Monday, February 25, 2019

What is it?

To stretch myself both creatively and technically this year, I am doing a 52 week photography challenge in a group on Facebook. Each week, there is a new assignment with themes like composition, storytelling, and inspiration. This week's challenge was Composition: Leading Lines.

Normally I like to shoot outdoors, but weeks of rain have left us with a soggy mess. Instead, I decided to look inside my house for inspiration. Below are two of the photos I shot for this week's challenge. The photo on the left is the one I submitted to the group, as the composition better met the challenge criteria. I also posted this photo on my personal Facebook page along with the one on the right. I gave no explanation in either case as to where the pictures came from. Needless to say, I got quite a few questions (from both the group and my friends) as to what the heck they were.

So what are they?

The object in the first photo came from my china cabinet. It is the inside of a leaded crystal vase. To get the shot, I placed the vase on top of my sofa facing out toward our backyard - this helped to reflect some color and light back into the clear glass. Also, that sucker is really heavy - way too hard to hold while taking the shot! I did some addition filtering on the resulting image to bump up the color and the contrast to better define the "leading lines".

The object in the second photo came from my fireplace mantle. It is the inside of a mercury glass pumpkin. To get the shot, I tilted the pumpkin on its side in front of a mica shade floor lamp, so that the brightest part of the light aligned center with the stem on top and the opening on the bottom. Other than a slight cropping adjustment, there was no additional filtering done for this shot. Although the ribbed sections of the pumpkin were not as prominent as I had hoped, I still like the overall effect.

Think you need a high end camera and a macro lens to get shots like these?

Wrong! Since my camera bag was in the bedroom, along with my sleeping husband, I decided not to disturb him and instead used my iPhone 7 to take some test shots. When the test pictures came out so well, I decided to use them for the finals.

When taking photos like these, don't be afraid to experiment. I tried to shoot the vertical staves on the back of my dining room chairs, the inside of the extender wand from my vacuum cleaner, and the spindles on the head of the brass bed in our guest room. Unfortunately, those did not turn out as well as the shots above.

Have an unusual macro shot you'd like to share? Feel free to add them in the comments below!

Saturday, January 26, 2019

A Second Life for an Old School Lunch Pail

When my in-laws moved to Florida a few years ago, we helped them downsize their belongings. During that process, I found this old school lunch pail from the 1940s that had belonged to my father-in-law, Allen. I knew I wanted to make something out of it, so I brought it home and set it aside for a future project.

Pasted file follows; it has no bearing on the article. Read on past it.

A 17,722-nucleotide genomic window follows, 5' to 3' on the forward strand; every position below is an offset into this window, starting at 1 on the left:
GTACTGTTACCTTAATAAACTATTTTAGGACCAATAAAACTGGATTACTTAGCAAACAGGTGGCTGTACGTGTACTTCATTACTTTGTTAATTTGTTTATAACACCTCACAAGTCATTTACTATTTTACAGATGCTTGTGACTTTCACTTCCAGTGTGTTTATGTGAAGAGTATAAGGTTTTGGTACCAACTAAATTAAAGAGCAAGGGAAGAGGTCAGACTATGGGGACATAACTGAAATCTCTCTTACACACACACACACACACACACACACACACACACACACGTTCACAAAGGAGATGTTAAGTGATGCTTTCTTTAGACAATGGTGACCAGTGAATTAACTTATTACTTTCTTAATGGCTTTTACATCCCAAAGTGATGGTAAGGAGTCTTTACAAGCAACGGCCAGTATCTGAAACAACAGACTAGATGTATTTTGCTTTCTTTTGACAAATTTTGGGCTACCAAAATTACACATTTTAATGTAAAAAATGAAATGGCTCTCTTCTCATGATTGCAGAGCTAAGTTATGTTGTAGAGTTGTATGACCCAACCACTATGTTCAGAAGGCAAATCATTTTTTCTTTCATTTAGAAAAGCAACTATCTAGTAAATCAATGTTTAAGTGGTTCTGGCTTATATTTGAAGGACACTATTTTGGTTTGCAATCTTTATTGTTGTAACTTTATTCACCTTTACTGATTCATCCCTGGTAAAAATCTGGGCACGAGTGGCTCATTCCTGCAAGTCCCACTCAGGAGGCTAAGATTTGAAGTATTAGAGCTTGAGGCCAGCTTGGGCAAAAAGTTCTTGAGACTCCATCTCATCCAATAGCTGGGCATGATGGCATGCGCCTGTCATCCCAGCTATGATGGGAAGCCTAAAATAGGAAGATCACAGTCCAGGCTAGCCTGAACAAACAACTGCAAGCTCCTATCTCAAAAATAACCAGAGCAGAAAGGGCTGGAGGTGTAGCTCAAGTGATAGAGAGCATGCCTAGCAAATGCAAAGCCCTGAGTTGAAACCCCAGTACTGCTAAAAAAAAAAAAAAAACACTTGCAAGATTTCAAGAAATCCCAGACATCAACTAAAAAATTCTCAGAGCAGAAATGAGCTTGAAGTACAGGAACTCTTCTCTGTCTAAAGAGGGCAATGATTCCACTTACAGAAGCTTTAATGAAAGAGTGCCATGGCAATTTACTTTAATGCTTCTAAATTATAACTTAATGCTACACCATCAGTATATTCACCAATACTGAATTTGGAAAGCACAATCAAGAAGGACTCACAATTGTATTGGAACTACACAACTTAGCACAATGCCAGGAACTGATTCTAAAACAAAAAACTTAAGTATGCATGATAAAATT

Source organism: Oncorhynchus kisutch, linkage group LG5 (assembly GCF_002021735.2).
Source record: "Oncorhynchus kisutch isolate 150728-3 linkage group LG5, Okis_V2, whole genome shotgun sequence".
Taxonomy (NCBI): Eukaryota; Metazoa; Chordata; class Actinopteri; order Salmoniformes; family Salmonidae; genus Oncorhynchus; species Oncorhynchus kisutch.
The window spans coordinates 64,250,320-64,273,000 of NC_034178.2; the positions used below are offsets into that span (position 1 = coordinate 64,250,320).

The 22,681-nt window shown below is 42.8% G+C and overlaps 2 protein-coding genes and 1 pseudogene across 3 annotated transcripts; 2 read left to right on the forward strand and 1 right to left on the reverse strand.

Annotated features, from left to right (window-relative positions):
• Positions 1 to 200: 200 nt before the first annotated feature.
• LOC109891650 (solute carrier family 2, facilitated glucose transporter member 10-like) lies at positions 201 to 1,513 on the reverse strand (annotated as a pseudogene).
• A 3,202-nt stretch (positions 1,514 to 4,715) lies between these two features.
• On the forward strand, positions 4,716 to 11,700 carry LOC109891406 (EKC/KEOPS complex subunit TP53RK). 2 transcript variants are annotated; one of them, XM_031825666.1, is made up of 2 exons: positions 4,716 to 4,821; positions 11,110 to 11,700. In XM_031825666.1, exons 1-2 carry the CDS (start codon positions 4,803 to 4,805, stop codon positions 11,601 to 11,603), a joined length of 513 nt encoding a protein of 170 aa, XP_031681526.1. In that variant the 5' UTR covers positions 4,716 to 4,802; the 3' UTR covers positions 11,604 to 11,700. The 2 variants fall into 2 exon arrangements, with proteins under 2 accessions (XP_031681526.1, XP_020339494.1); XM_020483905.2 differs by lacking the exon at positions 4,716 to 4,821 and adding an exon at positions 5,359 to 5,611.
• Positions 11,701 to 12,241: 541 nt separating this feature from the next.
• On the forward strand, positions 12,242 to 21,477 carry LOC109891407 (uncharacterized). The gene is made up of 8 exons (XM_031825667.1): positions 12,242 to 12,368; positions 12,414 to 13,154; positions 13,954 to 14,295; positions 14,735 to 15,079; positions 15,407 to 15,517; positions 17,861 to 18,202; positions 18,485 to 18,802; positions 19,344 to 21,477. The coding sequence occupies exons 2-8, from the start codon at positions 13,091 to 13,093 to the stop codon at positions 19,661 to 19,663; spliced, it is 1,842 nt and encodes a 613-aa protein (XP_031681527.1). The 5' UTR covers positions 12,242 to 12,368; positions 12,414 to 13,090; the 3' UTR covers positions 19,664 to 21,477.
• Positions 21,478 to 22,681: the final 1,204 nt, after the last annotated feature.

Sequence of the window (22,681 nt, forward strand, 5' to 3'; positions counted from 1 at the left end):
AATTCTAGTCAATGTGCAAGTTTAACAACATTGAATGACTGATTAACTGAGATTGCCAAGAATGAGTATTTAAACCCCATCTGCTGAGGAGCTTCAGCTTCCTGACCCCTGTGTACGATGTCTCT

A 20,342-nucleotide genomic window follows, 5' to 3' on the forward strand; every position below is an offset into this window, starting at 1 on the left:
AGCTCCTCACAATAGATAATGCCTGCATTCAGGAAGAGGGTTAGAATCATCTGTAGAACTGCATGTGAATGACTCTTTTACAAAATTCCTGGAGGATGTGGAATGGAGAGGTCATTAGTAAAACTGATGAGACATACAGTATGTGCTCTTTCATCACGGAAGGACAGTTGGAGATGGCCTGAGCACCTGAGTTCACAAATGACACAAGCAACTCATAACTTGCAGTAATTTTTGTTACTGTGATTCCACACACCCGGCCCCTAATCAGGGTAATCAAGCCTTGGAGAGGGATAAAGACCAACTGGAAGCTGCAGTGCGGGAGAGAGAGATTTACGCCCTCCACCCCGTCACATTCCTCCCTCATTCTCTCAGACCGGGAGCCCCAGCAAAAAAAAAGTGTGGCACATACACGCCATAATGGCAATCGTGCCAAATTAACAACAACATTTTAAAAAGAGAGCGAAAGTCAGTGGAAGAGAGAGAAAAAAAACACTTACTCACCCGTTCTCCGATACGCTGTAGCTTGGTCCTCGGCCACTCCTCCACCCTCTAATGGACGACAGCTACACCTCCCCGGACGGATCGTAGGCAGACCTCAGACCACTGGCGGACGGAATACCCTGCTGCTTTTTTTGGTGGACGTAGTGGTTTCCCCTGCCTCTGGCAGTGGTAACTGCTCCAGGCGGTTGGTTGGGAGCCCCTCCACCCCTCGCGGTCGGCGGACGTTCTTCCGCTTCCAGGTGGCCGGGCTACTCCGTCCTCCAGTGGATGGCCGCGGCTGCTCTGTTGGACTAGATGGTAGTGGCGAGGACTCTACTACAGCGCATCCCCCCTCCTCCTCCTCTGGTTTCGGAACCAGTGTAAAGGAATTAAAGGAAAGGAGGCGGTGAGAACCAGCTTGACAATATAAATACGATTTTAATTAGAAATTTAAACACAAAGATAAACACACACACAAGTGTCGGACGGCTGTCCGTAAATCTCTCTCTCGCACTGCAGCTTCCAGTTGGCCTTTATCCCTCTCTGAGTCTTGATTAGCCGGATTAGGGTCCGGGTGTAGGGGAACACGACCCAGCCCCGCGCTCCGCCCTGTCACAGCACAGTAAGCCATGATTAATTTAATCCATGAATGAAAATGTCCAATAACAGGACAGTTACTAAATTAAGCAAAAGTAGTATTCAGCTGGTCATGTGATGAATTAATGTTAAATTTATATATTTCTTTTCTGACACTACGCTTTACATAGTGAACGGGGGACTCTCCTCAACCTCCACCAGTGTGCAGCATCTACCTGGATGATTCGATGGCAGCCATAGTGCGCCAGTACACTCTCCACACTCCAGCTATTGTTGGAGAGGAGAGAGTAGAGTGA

As you can see, it was quite beat up. Much of the paint was peeling off and the exposed metal was rusty in spots. The old leather handle had pretty much disintegrated when I tried to pick it up. So I decided to strip it down to the bare metal and rebuild from there.

I like to use CitriStrip for jobs like this, because it does not have that harsh chemical smell. It can however burn your skin, so be sure to wear rubber gloves. Once I removed all the paint, I cleaned it up with mineral spirits and steel wool, being careful to remove any remaining stripper residue.

I then covered up the hardware with Frog Tape and sprayed on a couple coats of grey primer to seal and protect the metal. Using some very fine steel wool, I carefully sanded down any rough spots in prep for the finish coats.

I then sprayed the entire surface, both inside and out, with a couple coats of white, lightly sanding any rough spots in between coats. After carefully taping along the inside edges and stuffing it with newspaper to protect the interior, I sprayed the exterior with a couple coats of a satin turquoise-blue. To finish it off, I replaced the old leather handle with some bright green ribbon.

I think it works really well as storage for snack plates, napkins, and plastic flatware on the bar cart. Just in time for happy hour! Cheers!

Sunday, January 13, 2019

Candle Mold Vase

I think everyone has family stuff that they can't bear to throw out, and yet have no idea what to do with it when they get it. Such is the case with my Great-Grandma Thorp's candle mold that I inherited several years ago when my sister Lynn downsized and moved to Florida. I was much too busy to figure out what to do with it at the time, so I put it in a box and threw it in the attic.

When my husband Jamie started a project last Spring, we had to move a bunch of boxes out of the attic. When the time came to move everything back in, I decided it was the perfect opportunity to do some purging. It was then that I came across the candle mold for a second time.  

Hesitant to kick the can down the road again, I gathered some baby's breath from my studio, and voila, instant dried flower arrangement.

With friends coming to visit, I decided to put the arrangement on the nightstand in the guest room. I think Great-Grandma would have loved it!